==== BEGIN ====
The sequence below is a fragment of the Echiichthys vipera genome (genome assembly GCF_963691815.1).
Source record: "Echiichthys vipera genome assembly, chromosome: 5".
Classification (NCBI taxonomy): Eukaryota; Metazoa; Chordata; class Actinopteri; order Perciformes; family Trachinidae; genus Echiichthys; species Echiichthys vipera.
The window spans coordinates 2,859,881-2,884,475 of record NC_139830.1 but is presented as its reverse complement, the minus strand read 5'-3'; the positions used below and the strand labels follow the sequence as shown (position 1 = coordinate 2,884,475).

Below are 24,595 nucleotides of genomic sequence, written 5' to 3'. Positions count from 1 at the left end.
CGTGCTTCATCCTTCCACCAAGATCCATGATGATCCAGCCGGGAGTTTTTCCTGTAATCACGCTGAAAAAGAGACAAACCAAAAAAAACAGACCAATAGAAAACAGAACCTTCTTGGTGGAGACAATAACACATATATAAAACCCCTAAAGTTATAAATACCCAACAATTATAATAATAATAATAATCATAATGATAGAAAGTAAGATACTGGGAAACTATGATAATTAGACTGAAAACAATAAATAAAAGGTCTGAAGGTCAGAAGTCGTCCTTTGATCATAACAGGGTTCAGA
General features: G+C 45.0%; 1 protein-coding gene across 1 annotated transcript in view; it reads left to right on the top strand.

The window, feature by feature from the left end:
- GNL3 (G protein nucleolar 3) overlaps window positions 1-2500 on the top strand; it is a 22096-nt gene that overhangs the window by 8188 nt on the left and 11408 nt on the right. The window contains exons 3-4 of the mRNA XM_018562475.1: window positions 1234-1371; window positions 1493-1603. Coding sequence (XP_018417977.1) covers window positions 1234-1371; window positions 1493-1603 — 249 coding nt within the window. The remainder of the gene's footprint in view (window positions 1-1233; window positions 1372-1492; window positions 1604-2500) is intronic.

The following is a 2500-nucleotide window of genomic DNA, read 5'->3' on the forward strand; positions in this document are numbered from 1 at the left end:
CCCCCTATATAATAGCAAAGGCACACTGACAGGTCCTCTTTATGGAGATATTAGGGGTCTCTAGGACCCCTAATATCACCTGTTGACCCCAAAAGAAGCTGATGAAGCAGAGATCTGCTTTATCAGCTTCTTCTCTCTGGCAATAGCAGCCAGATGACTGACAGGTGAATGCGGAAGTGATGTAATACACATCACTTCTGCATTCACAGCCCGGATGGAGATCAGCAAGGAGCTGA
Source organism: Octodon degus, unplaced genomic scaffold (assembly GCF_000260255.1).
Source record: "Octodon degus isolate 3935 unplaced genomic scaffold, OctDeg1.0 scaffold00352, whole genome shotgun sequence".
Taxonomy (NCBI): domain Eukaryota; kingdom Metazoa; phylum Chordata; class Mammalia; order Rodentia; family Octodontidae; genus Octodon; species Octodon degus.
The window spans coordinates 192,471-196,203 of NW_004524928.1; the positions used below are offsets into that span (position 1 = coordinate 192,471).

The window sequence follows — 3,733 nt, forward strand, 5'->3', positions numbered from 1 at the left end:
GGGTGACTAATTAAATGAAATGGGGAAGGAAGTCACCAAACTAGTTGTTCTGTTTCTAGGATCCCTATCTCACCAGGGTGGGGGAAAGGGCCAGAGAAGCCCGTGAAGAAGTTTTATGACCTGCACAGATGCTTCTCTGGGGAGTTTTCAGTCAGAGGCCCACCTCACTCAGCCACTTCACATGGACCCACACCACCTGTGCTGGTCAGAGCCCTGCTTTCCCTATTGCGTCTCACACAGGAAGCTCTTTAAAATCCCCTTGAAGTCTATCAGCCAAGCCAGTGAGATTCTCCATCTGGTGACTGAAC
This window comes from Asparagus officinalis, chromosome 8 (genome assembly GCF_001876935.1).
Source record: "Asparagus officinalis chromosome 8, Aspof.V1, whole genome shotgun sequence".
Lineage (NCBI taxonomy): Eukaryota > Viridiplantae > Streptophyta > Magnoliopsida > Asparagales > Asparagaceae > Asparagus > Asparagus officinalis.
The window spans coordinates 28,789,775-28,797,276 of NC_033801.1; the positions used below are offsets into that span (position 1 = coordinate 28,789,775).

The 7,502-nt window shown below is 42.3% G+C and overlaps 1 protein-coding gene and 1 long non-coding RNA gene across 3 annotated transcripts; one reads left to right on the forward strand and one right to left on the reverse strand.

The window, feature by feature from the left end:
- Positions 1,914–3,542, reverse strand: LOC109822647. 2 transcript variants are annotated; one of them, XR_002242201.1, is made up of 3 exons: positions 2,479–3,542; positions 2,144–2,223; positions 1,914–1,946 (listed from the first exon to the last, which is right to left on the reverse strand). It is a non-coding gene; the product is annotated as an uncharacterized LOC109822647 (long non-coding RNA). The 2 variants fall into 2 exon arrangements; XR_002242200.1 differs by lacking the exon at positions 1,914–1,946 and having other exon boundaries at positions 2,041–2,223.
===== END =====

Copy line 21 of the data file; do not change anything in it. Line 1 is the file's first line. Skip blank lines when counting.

The window spans coordinates 28,789,775-28,797,276 of NC_033801.1; the positions used below are offsets into that span (position 1 = coordinate 28,789,775).